The BAT – ITC Saga

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ITC is the tobacco market leader in India, world’s most populous country, and is the fourth largest publicly-traded tobacco company in the world by market cap. ITC is also the seventh largest Indian company by market cap – a list led by giants like Reliance Industries, TATA and HDFC.

Brief History

“Imperial Tobacco Company of India” is established as a BAT subsidiary in Calcutta in 1910. In 1954, ITC was converted into a public limited company as a first step towards Indian ownership. In parallel to the increasing Indian ownership, the company was renamed as “India Tobacco Company” in 1970 (-morphed into “I.T.C. Limited” in 1974 and “ITC Limited” in 2001). BAT is still ITC’s largest shareholder with 29.2% stake. Indian state-run/controlled companies own 28.5% of the company.

Relationship with BAT

BAT repeatedly wanted to increase its stake in ITC in the past – to hit the “Indianisation” wall each time. BAT’s ambition eventually backfired when India banned foreign investment in cigarette manufacturing in 2010. Moreover, the relationship between BAT and ITC remained tarnished since the infamous “BAT-ITC Tussle” of mid-90s (- which eventually led BAT to publicly demand the resignation of ITC Chairman). Most recently (July 2023), BAT’s CEO disclosed that he was made aware about the ITC Board’s decision to spin-off the hotel business a day before the public announcement.


Having relied on the tobacco business since 1910, ITC has been in pursuit of diversifying its business and reducing its reliance on tobacco since 2000s. Admittedly, with great success: the weight of tobacco in total ITC revenue is now down to 37% (from almost two thirds a decade ago). However, tobacco, as a high-margin business, is still the core profit generator for the company (76% weight in overall operating results).

ITC’s growth in the consumer goods business (“FMCG Others”: snacks, biscuits, noodles, dairy, beverages, personal care products ) has been especially remarkable: the segment delivered a two-hundredfold (200x) revenue increase over the past two decades and ITC now holds a leadership position in multiple consumer goods sub-categories. Agri-business (wheat/spice/dairy sourcing for branded packaged food companies and tobacco leaf exports) is also an growing revenue source for ITC. Moreover, as a higher-value strategic sourcing support opportunity, ITC is developing a manufacturing facility at Mysuru to export nicotine & nicotine derivative products to the US/EU.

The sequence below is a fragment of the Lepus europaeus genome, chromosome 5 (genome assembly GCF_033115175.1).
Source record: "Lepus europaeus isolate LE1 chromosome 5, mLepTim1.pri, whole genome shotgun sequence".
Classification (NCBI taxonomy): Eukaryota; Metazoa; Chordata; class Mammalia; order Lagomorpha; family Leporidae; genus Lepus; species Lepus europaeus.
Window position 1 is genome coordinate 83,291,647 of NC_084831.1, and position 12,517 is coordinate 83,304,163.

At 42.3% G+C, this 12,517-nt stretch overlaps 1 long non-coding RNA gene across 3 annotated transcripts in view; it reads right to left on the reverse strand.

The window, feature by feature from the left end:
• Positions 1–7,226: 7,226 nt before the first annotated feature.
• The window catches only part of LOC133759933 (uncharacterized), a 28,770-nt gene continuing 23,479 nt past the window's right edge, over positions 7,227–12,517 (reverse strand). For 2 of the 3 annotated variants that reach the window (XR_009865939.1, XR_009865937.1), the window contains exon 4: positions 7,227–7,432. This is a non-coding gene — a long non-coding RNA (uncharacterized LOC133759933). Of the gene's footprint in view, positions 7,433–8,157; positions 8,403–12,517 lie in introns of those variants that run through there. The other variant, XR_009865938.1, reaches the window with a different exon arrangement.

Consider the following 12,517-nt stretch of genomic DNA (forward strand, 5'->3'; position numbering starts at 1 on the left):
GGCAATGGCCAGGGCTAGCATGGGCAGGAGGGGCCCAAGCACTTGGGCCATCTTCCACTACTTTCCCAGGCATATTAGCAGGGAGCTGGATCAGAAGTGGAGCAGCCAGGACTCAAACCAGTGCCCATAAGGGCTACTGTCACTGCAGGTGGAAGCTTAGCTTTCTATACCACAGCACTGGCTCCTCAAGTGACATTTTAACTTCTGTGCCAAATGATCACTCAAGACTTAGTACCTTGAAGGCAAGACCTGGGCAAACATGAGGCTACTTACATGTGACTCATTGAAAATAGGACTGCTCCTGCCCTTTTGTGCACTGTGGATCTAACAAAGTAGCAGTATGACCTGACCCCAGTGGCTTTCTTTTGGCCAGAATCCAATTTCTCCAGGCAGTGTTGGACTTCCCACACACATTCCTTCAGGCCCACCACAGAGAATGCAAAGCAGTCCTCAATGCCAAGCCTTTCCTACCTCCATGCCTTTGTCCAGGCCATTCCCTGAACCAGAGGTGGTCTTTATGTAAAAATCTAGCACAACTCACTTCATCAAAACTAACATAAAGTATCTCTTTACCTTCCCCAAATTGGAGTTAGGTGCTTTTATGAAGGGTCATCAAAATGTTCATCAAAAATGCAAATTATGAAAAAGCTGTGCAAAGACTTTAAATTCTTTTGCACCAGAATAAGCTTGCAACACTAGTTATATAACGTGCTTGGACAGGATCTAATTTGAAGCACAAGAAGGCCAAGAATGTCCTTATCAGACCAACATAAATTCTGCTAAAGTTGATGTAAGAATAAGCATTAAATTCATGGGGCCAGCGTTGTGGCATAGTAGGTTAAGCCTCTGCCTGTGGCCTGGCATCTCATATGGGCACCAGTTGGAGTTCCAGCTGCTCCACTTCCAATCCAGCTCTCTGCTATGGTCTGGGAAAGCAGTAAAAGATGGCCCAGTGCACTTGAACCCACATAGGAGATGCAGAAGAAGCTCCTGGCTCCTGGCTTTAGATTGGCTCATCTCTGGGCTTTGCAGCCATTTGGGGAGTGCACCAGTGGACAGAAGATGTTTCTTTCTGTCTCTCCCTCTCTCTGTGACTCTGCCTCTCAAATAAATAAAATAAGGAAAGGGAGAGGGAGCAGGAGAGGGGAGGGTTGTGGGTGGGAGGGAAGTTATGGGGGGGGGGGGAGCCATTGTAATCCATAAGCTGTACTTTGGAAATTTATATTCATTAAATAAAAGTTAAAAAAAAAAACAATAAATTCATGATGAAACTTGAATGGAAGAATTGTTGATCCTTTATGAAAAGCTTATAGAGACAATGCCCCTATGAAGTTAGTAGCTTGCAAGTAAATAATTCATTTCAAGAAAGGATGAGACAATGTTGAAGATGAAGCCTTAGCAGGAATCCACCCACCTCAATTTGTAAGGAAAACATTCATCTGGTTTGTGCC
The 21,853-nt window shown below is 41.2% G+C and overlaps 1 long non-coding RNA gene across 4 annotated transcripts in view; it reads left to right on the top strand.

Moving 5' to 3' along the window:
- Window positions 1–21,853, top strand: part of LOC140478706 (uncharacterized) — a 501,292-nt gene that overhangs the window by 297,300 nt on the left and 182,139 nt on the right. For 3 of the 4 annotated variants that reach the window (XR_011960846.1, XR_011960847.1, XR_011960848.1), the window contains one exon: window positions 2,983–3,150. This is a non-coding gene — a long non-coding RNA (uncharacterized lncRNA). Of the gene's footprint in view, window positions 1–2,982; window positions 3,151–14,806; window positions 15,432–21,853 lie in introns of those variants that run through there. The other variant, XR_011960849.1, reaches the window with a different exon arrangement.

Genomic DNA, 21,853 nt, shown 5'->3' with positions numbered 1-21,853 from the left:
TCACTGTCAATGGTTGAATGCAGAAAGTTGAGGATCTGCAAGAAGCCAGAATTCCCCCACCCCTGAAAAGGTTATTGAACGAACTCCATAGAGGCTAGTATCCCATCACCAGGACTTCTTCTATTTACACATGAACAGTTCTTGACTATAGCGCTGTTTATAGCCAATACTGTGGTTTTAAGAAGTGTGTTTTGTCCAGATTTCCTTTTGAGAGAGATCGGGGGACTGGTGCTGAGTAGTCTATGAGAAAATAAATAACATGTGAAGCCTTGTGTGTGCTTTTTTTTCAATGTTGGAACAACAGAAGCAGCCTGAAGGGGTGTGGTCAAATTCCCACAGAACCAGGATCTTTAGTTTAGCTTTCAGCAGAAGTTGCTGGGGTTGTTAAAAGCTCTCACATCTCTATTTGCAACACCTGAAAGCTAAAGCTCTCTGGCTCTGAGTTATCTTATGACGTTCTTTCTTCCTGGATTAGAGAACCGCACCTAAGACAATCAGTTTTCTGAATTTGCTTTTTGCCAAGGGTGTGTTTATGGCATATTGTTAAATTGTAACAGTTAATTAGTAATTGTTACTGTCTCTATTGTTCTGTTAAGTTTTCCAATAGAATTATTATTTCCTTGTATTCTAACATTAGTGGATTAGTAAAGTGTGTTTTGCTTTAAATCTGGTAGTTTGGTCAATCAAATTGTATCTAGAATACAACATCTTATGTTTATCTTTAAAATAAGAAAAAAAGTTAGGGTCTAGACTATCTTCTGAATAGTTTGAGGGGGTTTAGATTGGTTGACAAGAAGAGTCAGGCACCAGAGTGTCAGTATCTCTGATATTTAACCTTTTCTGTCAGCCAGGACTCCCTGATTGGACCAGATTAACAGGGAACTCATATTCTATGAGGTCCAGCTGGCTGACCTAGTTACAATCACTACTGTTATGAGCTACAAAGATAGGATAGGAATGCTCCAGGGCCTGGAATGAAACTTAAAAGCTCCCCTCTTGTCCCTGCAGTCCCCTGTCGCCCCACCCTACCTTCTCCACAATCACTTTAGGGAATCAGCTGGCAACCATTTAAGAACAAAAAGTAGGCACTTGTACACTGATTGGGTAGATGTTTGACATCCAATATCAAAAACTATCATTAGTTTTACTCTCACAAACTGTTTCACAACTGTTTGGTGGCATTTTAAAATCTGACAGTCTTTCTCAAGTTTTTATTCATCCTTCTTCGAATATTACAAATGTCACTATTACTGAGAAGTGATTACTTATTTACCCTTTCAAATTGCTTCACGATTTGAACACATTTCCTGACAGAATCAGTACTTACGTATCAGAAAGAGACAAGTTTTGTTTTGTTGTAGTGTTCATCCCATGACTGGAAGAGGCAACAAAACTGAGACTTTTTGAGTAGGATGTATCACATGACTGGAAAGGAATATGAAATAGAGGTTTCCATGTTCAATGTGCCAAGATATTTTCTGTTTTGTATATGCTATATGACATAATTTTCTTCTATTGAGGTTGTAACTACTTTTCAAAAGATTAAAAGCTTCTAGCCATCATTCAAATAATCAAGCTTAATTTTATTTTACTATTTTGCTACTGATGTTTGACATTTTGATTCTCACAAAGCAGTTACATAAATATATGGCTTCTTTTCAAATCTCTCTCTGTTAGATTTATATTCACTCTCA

BAT’s stake

At the time of writing, the market cap difference between BAT and ITC is down to mere US$2Bn. BAT’s 29.2% stake in ITC is now worth US$19.6Bn (at face value, equivalent to 28% of BAT’s total market cap or $8.3 per BAT share). Two companies are obviously trading at two totally different P/E multiples: ITC at 27x whereas BAT at 6.4x. Market – rightly or wrongly – values ITC for “growth & prosperity” and BAT for “decay & extinction”.

Market heavily discounts BAT’s stake in ITC – on the presumption that even if BAT extracts economic value from its ITC ownership, ITC stake means little when it comes to the strategic imperatives.

– BAT’s share of ITC’s post-tax results was £514Mn in 2022 – when exposed to BAT’s “depressed” valuation multiples, the value of the stake is nowhere close to ~US$20Bn

– It is almost impossible for BAT to exit its stake without taking a major loss as it would be very difficult to find a local buyer that can pay US$20Bn (FDI rules prohibit the entry of foreign investor to the Indian tobacco market)

– BAT has little to say in ITC’s strategic direction and cannot leverage ITC’s strength to grow in the massive Indian market with NGP/RRPs. All NGPs/RRPs are banned in India (- although India could be a mega nicotine pouch market as the total smokeless tobacco consumption in India is bigger than the rest of the world combined).

– “Indianisation” is ongoing. India still wants BAT out and will continue to make life difficult for BAT (presumably, through share dilution).

When asked about the ITC stake, BAT CEO mentioned that the BAT Board is regularly assessing the ITC stake and there are immense legal and regulatory hurdles in India. To our ears, he said it is not straight-forward to monetize or build on the ITC stake. Thereby, the BAT-ITC saga is set to continue.

Our Selection of “Good Reads”

ITC: FMCG Growth

Indian Cigarette Market

BAT’s ITC stake

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